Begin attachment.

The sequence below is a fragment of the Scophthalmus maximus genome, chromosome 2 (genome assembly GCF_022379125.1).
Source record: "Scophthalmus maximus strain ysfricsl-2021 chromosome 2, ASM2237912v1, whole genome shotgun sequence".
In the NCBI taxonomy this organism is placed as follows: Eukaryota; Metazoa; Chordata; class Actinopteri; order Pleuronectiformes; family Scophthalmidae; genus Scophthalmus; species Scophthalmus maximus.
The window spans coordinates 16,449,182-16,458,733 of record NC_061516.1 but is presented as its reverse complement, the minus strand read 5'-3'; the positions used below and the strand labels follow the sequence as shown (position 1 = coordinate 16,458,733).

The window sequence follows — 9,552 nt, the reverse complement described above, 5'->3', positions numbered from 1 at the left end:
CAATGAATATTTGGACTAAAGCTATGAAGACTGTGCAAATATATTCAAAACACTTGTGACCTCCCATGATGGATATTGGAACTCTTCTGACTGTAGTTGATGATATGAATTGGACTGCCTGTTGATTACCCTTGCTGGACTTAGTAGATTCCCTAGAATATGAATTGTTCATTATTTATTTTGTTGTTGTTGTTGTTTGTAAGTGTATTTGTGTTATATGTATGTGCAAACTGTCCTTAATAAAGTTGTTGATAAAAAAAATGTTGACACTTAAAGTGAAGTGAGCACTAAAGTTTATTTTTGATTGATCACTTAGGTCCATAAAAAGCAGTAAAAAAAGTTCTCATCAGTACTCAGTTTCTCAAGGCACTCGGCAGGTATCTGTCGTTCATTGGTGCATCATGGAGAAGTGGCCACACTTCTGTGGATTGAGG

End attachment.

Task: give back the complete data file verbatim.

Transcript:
The sequence below is a fragment of the Scophthalmus maximus genome, chromosome 2 (genome assembly GCF_022379125.1).
Source record: "Scophthalmus maximus strain ysfricsl-2021 chromosome 2, ASM2237912v1, whole genome shotgun sequence".
In the NCBI taxonomy this organism is placed as follows: Eukaryota; Metazoa; Chordata; class Actinopteri; order Pleuronectiformes; family Scophthalmidae; genus Scophthalmus; species Scophthalmus maximus.
The window spans coordinates 16,449,182-16,458,733 of record NC_061516.1 but is presented as its reverse complement, the minus strand read 5'-3'; the positions used below and the strand labels follow the sequence as shown (position 1 = coordinate 16,458,733).

The window sequence follows — 9,552 nt, the reverse complement described above, 5'->3', positions numbered from 1 at the left end:
CAATGAATATTTGGACTAAAGCTATGAAGACTGTGCAAATATATTCAAAACACTTGTGACCTCCCATGATGGATATTGGAACTCTTCTGACTGTAGTTGATGATATGAATTGGACTGCCTGTTGATTACCCTTGCTGGACTTAGTAGATTCCCTAGAATATGAATTGTTCATTATTTATTTTGTTGTTGTTGTTGTTTGTAAGTGTATTTGTGTTATATGTATGTGCAAACTGTCCTTAATAAAGTTGTTGATAAAAAAAATGTTGACACTTAAAGTGAAGTGAGCACTAAAGTTTATTTTTGATTGATCACTTAGGTCCATAAAAAGCAGTAAAAAAAGTTCTCATCAGTACTCAGTTTCTCAAGGCACTCGGCAGGTATCTGTCGTTCATTGGTGCATCATGGAGAAGTGGCCACACTTCTGTGGATTGAGG